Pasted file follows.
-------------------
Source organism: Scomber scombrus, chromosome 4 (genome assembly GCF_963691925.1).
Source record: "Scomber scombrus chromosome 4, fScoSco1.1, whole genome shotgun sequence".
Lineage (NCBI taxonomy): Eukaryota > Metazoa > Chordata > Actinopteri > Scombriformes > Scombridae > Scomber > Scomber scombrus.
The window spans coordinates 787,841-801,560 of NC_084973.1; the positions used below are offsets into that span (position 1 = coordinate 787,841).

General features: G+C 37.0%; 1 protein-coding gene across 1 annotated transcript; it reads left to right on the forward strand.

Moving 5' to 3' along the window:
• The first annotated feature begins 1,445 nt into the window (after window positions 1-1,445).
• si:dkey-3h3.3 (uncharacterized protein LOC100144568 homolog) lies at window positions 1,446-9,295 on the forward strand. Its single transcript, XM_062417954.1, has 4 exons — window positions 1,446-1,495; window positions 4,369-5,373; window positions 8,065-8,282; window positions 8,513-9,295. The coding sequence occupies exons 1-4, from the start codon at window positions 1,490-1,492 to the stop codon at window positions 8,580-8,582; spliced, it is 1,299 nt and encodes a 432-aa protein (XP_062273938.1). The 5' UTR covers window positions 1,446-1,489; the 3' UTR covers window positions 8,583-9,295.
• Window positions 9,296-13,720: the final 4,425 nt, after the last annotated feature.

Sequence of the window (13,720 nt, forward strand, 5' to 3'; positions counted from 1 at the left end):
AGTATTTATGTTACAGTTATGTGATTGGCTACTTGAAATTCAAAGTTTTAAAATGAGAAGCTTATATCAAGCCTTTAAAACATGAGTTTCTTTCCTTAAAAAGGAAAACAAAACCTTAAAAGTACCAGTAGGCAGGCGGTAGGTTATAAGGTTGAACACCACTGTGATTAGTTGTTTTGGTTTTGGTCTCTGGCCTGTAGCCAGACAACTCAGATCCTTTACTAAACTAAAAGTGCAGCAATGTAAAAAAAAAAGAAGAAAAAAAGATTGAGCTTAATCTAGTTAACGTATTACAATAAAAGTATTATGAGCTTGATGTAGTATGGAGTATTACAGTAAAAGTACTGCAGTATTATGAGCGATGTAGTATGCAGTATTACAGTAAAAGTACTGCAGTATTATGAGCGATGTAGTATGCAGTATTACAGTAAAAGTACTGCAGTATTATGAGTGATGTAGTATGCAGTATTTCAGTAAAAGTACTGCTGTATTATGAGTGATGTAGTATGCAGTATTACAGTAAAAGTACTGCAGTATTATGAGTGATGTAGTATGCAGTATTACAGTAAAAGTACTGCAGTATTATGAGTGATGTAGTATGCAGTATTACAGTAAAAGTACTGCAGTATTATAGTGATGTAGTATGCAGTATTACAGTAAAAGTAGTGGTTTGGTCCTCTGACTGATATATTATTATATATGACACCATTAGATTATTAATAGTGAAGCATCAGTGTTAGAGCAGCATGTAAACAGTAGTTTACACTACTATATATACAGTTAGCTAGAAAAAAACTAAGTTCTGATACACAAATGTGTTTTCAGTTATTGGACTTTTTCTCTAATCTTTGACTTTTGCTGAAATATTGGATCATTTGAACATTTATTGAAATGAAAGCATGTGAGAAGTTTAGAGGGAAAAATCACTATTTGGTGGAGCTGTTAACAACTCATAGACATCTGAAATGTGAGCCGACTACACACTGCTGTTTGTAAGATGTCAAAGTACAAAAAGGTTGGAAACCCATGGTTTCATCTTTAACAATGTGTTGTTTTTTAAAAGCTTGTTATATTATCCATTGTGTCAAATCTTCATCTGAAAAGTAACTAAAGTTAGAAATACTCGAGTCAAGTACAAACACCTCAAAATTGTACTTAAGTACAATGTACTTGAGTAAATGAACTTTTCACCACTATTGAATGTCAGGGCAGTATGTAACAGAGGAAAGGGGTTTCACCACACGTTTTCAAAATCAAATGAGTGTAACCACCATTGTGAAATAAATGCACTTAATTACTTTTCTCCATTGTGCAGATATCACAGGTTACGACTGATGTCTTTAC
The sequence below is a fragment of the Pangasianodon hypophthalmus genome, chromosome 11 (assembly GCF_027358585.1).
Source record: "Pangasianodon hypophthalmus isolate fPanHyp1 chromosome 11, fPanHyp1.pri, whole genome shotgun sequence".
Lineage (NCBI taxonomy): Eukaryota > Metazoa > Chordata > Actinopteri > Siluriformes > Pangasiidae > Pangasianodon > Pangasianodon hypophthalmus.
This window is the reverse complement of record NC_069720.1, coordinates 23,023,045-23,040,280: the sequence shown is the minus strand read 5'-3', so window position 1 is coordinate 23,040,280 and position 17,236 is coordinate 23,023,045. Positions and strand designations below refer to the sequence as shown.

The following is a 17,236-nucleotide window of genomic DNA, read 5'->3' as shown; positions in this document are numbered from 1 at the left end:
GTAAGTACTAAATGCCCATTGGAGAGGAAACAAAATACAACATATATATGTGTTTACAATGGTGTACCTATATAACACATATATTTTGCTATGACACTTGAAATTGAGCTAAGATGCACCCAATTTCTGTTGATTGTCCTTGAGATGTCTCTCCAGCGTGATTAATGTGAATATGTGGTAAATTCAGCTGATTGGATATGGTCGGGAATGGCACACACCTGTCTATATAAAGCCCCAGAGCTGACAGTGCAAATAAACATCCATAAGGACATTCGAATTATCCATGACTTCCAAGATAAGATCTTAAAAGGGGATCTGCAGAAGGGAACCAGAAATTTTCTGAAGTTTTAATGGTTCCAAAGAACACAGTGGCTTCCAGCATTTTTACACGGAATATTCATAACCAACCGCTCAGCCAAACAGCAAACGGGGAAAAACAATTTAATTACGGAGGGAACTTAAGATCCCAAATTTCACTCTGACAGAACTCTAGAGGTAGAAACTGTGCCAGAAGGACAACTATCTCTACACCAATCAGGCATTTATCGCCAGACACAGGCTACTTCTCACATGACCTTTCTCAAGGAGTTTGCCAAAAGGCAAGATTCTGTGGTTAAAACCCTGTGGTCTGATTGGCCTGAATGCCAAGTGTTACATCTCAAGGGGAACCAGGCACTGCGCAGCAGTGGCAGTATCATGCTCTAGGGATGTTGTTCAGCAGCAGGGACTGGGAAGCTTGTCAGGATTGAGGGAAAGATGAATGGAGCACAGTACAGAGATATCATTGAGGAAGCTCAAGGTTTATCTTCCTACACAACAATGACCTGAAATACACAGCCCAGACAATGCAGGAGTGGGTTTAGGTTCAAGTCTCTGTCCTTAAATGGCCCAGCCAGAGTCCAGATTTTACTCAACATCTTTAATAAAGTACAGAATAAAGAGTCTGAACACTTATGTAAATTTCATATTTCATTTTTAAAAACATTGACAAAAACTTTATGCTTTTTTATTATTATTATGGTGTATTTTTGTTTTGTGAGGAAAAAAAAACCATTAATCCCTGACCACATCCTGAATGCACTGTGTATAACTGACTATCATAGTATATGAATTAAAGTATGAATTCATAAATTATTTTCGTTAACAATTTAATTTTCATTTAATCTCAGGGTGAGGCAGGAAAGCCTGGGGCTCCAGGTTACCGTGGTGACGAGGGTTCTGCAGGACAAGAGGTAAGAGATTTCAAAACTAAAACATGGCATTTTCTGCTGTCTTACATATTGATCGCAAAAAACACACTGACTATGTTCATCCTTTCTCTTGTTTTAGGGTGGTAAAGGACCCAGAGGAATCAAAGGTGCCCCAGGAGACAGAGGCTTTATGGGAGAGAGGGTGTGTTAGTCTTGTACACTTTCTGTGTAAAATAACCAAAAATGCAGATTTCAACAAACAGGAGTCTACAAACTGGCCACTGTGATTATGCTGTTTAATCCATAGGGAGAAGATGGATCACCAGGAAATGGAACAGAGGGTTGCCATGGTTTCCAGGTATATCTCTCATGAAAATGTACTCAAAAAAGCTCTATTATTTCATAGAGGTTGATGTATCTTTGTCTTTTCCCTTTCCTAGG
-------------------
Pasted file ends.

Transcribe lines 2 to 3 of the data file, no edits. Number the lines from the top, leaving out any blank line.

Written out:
Source record: "Scomber scombrus chromosome 4, fScoSco1.1, whole genome shotgun sequence".
Lineage (NCBI taxonomy): Eukaryota > Metazoa > Chordata > Actinopteri > Scombriformes > Scombridae > Scomber > Scomber scombrus.